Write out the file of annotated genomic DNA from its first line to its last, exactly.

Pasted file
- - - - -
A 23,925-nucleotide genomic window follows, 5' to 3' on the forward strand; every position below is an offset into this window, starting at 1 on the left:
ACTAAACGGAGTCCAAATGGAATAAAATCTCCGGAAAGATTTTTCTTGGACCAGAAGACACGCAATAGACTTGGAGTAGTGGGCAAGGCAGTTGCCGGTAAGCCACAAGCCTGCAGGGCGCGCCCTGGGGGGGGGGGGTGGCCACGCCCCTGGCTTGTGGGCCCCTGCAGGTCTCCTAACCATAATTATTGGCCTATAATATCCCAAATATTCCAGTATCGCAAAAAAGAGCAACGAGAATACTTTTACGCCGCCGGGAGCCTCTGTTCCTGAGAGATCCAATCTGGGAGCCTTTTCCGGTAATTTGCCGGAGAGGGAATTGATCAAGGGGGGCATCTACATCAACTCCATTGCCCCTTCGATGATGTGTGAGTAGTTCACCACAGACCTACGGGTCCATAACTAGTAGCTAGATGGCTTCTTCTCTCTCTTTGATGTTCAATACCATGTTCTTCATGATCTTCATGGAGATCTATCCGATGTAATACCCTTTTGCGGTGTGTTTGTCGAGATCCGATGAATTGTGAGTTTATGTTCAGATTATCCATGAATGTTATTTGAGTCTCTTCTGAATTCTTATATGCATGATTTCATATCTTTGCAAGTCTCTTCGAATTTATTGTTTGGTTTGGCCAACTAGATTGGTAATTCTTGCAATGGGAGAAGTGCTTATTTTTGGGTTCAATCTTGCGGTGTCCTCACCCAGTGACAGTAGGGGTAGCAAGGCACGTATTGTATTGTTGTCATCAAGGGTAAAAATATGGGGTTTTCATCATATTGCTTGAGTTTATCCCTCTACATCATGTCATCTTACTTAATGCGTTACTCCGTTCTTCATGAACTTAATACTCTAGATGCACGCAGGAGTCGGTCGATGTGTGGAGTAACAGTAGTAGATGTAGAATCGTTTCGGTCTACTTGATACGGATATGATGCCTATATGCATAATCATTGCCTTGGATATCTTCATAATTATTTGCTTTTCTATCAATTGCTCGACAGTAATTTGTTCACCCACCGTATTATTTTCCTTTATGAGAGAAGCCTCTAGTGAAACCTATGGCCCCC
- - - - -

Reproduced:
A 23,925-nucleotide genomic window follows, 5' to 3' on the forward strand; every position below is an offset into this window, starting at 1 on the left:
ACTAAACGGAGTCCAAATGGAATAAAATCTCCGGAAAGATTTTTCTTGGACCAGAAGACACGCAATAGACTTGGAGTAGTGGGCAAGGCAGTTGCCGGTAAGCCACAAGCCTGCAGGGCGCGCCCTGGGGGGGGGGGGTGGCCACGCCCCTGGCTTGTGGGCCCCTGCAGGTCTCCTAACCATAATTATTGGCCTATAATATCCCAAATATTCCAGTATCGCAAAAAAGAGCAACGAGAATACTTTTACGCCGCCGGGAGCCTCTGTTCCTGAGAGATCCAATCTGGGAGCCTTTTCCGGTAATTTGCCGGAGAGGGAATTGATCAAGGGGGGCATCTACATCAACTCCATTGCCCCTTCGATGATGTGTGAGTAGTTCACCACAGACCTACGGGTCCATAACTAGTAGCTAGATGGCTTCTTCTCTCTCTTTGATGTTCAATACCATGTTCTTCATGATCTTCATGGAGATCTATCCGATGTAATACCCTTTTGCGGTGTGTTTGTCGAGATCCGATGAATTGTGAGTTTATGTTCAGATTATCCATGAATGTTATTTGAGTCTCTTCTGAATTCTTATATGCATGATTTCATATCTTTGCAAGTCTCTTCGAATTTATTGTTTGGTTTGGCCAACTAGATTGGTAATTCTTGCAATGGGAGAAGTGCTTATTTTTGGGTTCAATCTTGCGGTGTCCTCACCCAGTGACAGTAGGGGTAGCAAGGCACGTATTGTATTGTTGTCATCAAGGGTAAAAATATGGGGTTTTCATCATATTGCTTGAGTTTATCCCTCTACATCATGTCATCTTACTTAATGCGTTACTCCGTTCTTCATGAACTTAATACTCTAGATGCACGCAGGAGTCGGTCGATGTGTGGAGTAACAGTAGTAGATGTAGAATCGTTTCGGTCTACTTGATACGGATATGATGCCTATATGCATAATCATTGCCTTGGATATCTTCATAATTATTTGCTTTTCTATCAATTGCTCGACAGTAATTTGTTCACCCACCGTATTATTTTCCTTTATGAGAGAAGCCTCTAGTGAAACCTATGGCCCCC